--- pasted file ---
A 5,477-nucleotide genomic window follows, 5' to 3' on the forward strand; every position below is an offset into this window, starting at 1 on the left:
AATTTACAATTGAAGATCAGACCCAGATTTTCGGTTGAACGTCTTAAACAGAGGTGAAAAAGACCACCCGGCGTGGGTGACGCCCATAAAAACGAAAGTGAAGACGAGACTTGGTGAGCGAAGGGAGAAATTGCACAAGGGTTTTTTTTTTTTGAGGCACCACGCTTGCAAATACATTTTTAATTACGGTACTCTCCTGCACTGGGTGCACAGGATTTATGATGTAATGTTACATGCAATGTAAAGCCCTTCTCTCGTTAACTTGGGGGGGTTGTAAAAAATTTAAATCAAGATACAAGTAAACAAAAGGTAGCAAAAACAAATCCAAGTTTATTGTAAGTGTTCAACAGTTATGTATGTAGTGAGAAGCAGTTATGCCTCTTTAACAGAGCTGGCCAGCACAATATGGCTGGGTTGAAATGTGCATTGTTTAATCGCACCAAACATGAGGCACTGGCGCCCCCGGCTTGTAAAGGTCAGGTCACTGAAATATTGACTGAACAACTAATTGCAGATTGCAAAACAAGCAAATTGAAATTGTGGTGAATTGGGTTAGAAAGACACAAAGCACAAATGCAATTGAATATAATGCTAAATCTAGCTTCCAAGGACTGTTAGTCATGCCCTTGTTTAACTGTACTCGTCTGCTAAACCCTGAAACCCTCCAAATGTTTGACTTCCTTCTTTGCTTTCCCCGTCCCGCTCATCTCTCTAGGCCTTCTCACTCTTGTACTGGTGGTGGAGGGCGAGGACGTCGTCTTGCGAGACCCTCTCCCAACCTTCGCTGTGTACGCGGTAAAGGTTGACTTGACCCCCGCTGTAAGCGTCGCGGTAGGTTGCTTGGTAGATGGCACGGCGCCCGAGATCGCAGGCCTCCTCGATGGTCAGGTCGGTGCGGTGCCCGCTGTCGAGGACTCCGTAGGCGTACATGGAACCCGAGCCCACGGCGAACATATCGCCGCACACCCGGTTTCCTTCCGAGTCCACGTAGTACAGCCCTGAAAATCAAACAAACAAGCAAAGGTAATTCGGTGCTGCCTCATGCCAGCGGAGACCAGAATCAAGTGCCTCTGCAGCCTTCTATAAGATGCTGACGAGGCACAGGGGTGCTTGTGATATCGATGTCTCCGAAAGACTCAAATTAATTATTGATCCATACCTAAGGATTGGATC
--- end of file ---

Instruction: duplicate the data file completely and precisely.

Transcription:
A 5,477-nucleotide genomic window follows, 5' to 3' on the forward strand; every position below is an offset into this window, starting at 1 on the left:
AATTTACAATTGAAGATCAGACCCAGATTTTCGGTTGAACGTCTTAAACAGAGGTGAAAAAGACCACCCGGCGTGGGTGACGCCCATAAAAACGAAAGTGAAGACGAGACTTGGTGAGCGAAGGGAGAAATTGCACAAGGGTTTTTTTTTTTTGAGGCACCACGCTTGCAAATACATTTTTAATTACGGTACTCTCCTGCACTGGGTGCACAGGATTTATGATGTAATGTTACATGCAATGTAAAGCCCTTCTCTCGTTAACTTGGGGGGGTTGTAAAAAATTTAAATCAAGATACAAGTAAACAAAAGGTAGCAAAAACAAATCCAAGTTTATTGTAAGTGTTCAACAGTTATGTATGTAGTGAGAAGCAGTTATGCCTCTTTAACAGAGCTGGCCAGCACAATATGGCTGGGTTGAAATGTGCATTGTTTAATCGCACCAAACATGAGGCACTGGCGCCCCCGGCTTGTAAAGGTCAGGTCACTGAAATATTGACTGAACAACTAATTGCAGATTGCAAAACAAGCAAATTGAAATTGTGGTGAATTGGGTTAGAAAGACACAAAGCACAAATGCAATTGAATATAATGCTAAATCTAGCTTCCAAGGACTGTTAGTCATGCCCTTGTTTAACTGTACTCGTCTGCTAAACCCTGAAACCCTCCAAATGTTTGACTTCCTTCTTTGCTTTCCCCGTCCCGCTCATCTCTCTAGGCCTTCTCACTCTTGTACTGGTGGTGGAGGGCGAGGACGTCGTCTTGCGAGACCCTCTCCCAACCTTCGCTGTGTACGCGGTAAAGGTTGACTTGACCCCCGCTGTAAGCGTCGCGGTAGGTTGCTTGGTAGATGGCACGGCGCCCGAGATCGCAGGCCTCCTCGATGGTCAGGTCGGTGCGGTGCCCGCTGTCGAGGACTCCGTAGGCGTACATGGAACCCGAGCCCACGGCGAACATATCGCCGCACACCCGGTTTCCTTCCGAGTCCACGTAGTACAGCCCTGAAAATCAAACAAACAAGCAAAGGTAATTCGGTGCTGCCTCATGCCAGCGGAGACCAGAATCAAGTGCCTCTGCAGCCTTCTATAAGATGCTGACGAGGCACAGGGGTGCTTGTGATATCGATGTCTCCGAAAGACTCAAATTAATTATTGATCCATACCTAAGGATTGGATC